Do you remember the first time you saw A NIGHTMARE ON ELM STREET? I happened to catch it on cable one night, and like the little girls rhyme, “Never sleep again…“ that was a pretty accurate statement for a long time afterwards. I remember the impact it had on me like it was yesterday. And one of the most important elements in regards to it’s power is the unbelievably strong cast. From Heather Langenkamp to Mr. Johnny Depp, these were incredibly likeable teens in terror. And of course, there was Amanda Wyss. I had seen her before in THIS HOUSE POSSESSED, but it was her wonderful performance as Tina that made me a life long fan.
After that film, I happened to discover her in a few other flicks you might have heard of. There was BETTER OFF DEAD, SILVERADO and she even appeared in FAST TIMES AT RIDGEMONT HIGH. Since then she has continued to work, especially in television. And she is utterly radiant every time I see her. So, yeah, the fact that I had a chance to talk with her about her career was an absolute high. In my opinion, she makes a perfect addition to the term, Horror Legend. While the other horror films she has appeared in didn’t necessarily stand out like Nightmare, she still represents what I love about these kinds of movies. And to say that she is charming and incredibly sweet is a grave understatement. In fact, she made the interview experience as terrific as it could possibly be. Sorry… I’m giddy just thinking about it.
Now just to explain a little about what we are doing here, one of the reasons we thought about starting this column was being at Comic Con in 2007, and talking to all the folks that helped make the genre great (back in the Seventies and Eighties), back when horror was a little more adventurous. And I have to say that every crush I had was on a horror scream queen.
[Laughing] I love it! I love it. Well you know, I think that… I mean I haven’t seen a million horror films or anything, but the thing about something like A NIGHTMARE ON ELM STREET was, it’s a good movie. It defied the genre, so I think that that’s what were missing. We’re missing just a good movie. Don’t you think?
I agree. I mean, don’t get me wrong, there’s a few really fantastic filmmakers out there making some really good movies right now. But with the ability to make films so cheap, were finding even more… well, crap.
Yeah, and that said, there have always been crappy movies in any genre. You know, ‘hey look my Grandma gave me a camera, let’s go make a movie…’
Because I know I’ve seen some pretty bad action movies like that. Where they’re like, ‘hey, look at me.’ But hey, hat’s off to anybody that can get a movie made, good or bad. Because I know that that’s not easy. So many of my friends are artists in whatever genre, whether they’re a writer of a cinematographer, you know, or actors, directors and whatever. And everybody has these great ideas and there’s tons of really good scripts floating around. But just getting anything made is hard. Just getting something out for people to see. It really is a miracle.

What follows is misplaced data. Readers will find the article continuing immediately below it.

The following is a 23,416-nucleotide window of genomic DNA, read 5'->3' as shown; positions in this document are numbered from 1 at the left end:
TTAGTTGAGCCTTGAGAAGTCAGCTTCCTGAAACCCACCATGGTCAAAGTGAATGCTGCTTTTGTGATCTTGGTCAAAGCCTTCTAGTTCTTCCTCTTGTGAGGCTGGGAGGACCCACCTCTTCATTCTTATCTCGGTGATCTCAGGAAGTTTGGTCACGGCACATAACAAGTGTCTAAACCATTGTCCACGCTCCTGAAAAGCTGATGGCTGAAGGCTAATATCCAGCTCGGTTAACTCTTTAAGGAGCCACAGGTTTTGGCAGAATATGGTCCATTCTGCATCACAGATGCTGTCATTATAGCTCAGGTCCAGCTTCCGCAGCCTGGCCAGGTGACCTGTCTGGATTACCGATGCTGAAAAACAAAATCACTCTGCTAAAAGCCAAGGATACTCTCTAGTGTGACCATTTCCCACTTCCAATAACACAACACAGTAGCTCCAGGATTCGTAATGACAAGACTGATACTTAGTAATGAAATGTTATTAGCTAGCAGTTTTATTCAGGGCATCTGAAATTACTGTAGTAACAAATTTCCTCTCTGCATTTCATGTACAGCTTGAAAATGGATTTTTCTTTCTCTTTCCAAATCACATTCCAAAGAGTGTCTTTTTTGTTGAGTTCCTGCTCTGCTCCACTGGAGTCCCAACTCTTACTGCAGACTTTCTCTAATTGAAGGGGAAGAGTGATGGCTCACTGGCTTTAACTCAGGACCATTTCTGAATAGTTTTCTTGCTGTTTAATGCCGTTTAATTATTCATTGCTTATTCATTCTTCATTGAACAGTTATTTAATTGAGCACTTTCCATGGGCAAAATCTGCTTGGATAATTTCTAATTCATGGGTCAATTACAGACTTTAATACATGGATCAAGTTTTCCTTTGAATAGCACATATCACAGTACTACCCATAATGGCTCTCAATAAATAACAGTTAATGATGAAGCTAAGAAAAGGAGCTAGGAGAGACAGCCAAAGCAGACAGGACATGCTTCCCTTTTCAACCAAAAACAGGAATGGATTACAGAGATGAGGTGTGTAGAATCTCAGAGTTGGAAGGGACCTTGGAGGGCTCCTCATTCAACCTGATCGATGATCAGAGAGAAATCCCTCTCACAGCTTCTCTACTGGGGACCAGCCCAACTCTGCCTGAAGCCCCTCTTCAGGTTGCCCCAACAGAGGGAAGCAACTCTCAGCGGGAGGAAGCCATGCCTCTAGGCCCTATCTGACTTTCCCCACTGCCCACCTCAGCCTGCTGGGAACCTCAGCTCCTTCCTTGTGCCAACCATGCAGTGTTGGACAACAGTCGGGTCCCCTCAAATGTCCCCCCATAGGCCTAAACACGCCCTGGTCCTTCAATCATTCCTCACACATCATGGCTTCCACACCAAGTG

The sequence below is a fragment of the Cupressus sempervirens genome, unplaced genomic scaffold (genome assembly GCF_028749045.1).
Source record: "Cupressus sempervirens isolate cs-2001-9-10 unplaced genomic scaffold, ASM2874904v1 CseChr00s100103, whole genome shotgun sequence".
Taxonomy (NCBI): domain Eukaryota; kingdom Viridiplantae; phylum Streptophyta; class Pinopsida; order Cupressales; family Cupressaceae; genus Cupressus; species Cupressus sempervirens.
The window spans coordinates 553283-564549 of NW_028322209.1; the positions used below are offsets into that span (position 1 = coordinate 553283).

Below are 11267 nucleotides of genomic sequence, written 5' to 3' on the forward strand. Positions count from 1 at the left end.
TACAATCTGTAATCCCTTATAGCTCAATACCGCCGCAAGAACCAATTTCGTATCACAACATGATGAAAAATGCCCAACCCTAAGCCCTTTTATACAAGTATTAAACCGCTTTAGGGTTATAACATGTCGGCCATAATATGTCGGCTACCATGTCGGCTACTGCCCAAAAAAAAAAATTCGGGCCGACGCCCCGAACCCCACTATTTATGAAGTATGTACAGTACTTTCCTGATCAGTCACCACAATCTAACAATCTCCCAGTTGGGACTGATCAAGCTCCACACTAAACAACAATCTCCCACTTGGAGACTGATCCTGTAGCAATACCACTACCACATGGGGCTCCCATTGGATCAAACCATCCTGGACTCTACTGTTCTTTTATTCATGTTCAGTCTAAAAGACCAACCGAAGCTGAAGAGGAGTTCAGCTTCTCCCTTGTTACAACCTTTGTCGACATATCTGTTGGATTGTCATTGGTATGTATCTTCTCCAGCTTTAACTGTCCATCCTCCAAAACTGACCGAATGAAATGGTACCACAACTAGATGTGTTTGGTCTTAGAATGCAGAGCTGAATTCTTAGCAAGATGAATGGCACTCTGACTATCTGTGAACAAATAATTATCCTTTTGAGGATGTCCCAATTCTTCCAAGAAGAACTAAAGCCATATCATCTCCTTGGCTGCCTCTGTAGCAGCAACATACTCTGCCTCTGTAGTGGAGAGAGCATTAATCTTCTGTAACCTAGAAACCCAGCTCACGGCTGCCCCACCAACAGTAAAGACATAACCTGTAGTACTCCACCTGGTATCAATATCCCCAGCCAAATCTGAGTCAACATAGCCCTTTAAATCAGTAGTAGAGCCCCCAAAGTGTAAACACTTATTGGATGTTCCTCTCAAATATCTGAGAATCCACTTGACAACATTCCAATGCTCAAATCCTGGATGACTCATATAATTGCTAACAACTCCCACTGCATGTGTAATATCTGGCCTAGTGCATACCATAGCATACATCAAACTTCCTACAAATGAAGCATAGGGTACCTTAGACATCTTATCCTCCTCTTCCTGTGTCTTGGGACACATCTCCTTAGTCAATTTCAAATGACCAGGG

It’s a very difficult business to be in, as an actor or anything else.
It is, and I think too that the way the industry is now, it’s very hard. Like when I first started, a journeyman actor who just did episodics and a couple of little films a year, you could actually make your living. And now, the average actor -- I was just reading these statistics -- can’t even make their health insurance. And once you start a family, I think that that becomes an issue. I think it becomes a financial issue. Where when I started out, most actors, you could make your living acting, to various degrees or whatever. So that even sort of in a fiscal way, it gets harder and harder to maintain that, once you want to have a more stable life.
Is it more difficult for you to live outside of Los Angeles and continue working?
Well, you know what, it was interesting. I was born and raised in Los Angeles in Manhattan Beach. And as an adult, I moved up closer to Hollywood and the Valley. And over the last year, I just thought, I don’t want to live here, I’d never lived anywhere else. You know, I’ve been to New York for three months, I’ve been to Vancouver for six months, you know, from work. I’ve traveled around and lived places for half a year maybe. And it was like, you know, everybody else moved here [Los Angeles], I just want to go somewhere. I want to have an adventure. And both my sisters over the last fifteen years have moved to New Mexico and so I’ve spent a lot of time here over the years. Always for the holidays and for summer, and I’ve filmed here, I kept coming here to film, so you know what… it’s a sign… [Laughing] And I ended up getting a movie out here which is called TO LIVE AND DIE. I did that and I have just been enjoying it and exploring. And I just found out that, I’m not supposed to say the name of it, but somebody has attached my name to sort of a horror/thriller movie that they’re trying to get financed. So if that happens, that would be great. And I think I’ve been kind of slowing down, does that make sense?